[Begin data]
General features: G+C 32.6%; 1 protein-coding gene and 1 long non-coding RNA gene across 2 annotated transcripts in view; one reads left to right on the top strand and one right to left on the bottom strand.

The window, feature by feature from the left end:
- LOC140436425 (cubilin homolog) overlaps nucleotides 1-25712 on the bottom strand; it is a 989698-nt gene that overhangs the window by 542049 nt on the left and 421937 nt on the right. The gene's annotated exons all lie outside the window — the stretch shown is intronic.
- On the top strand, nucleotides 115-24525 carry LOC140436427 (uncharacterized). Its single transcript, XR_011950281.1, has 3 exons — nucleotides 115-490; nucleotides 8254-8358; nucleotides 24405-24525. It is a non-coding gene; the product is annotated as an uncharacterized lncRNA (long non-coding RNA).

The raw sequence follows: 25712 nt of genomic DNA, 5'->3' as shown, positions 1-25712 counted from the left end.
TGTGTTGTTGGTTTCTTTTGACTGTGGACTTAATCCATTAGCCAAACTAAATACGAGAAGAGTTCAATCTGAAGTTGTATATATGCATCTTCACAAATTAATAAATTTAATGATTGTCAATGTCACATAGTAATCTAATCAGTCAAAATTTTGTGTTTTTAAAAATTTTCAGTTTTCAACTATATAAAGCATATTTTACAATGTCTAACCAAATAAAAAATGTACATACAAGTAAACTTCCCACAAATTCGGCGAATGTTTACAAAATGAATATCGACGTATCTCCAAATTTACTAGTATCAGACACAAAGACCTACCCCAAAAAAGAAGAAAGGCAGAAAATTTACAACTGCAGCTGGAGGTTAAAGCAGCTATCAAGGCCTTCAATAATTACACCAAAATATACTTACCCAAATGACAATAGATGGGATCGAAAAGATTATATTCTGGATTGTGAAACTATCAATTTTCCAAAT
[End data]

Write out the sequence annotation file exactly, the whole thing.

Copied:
General features: G+C 32.6%; 1 protein-coding gene and 1 long non-coding RNA gene across 2 annotated transcripts in view; one reads left to right on the top strand and one right to left on the bottom strand.

The window, feature by feature from the left end:
- LOC140436425 (cubilin homolog) overlaps nucleotides 1-25712 on the bottom strand; it is a 989698-nt gene that overhangs the window by 542049 nt on the left and 421937 nt on the right. The gene's annotated exons all lie outside the window — the stretch shown is intronic.
- On the top strand, nucleotides 115-24525 carry LOC140436427 (uncharacterized). Its single transcript, XR_011950281.1, has 3 exons — nucleotides 115-490; nucleotides 8254-8358; nucleotides 24405-24525. It is a non-coding gene; the product is annotated as an uncharacterized lncRNA (long non-coding RNA).

The raw sequence follows: 25712 nt of genomic DNA, 5'->3' as shown, positions 1-25712 counted from the left end.
TGTGTTGTTGGTTTCTTTTGACTGTGGACTTAATCCATTAGCCAAACTAAATACGAGAAGAGTTCAATCTGAAGTTGTATATATGCATCTTCACAAATTAATAAATTTAATGATTGTCAATGTCACATAGTAATCTAATCAGTCAAAATTTTGTGTTTTTAAAAATTTTCAGTTTTCAACTATATAAAGCATATTTTACAATGTCTAACCAAATAAAAAATGTACATACAAGTAAACTTCCCACAAATTCGGCGAATGTTTACAAAATGAATATCGACGTATCTCCAAATTTACTAGTATCAGACACAAAGACCTACCCCAAAAAAGAAGAAAGGCAGAAAATTTACAACTGCAGCTGGAGGTTAAAGCAGCTATCAAGGCCTTCAATAATTACACCAAAATATACTTACCCAAATGACAATAGATGGGATCGAAAAGATTATATTCTGGATTGTGAAACTATCAATTTTCCAAAT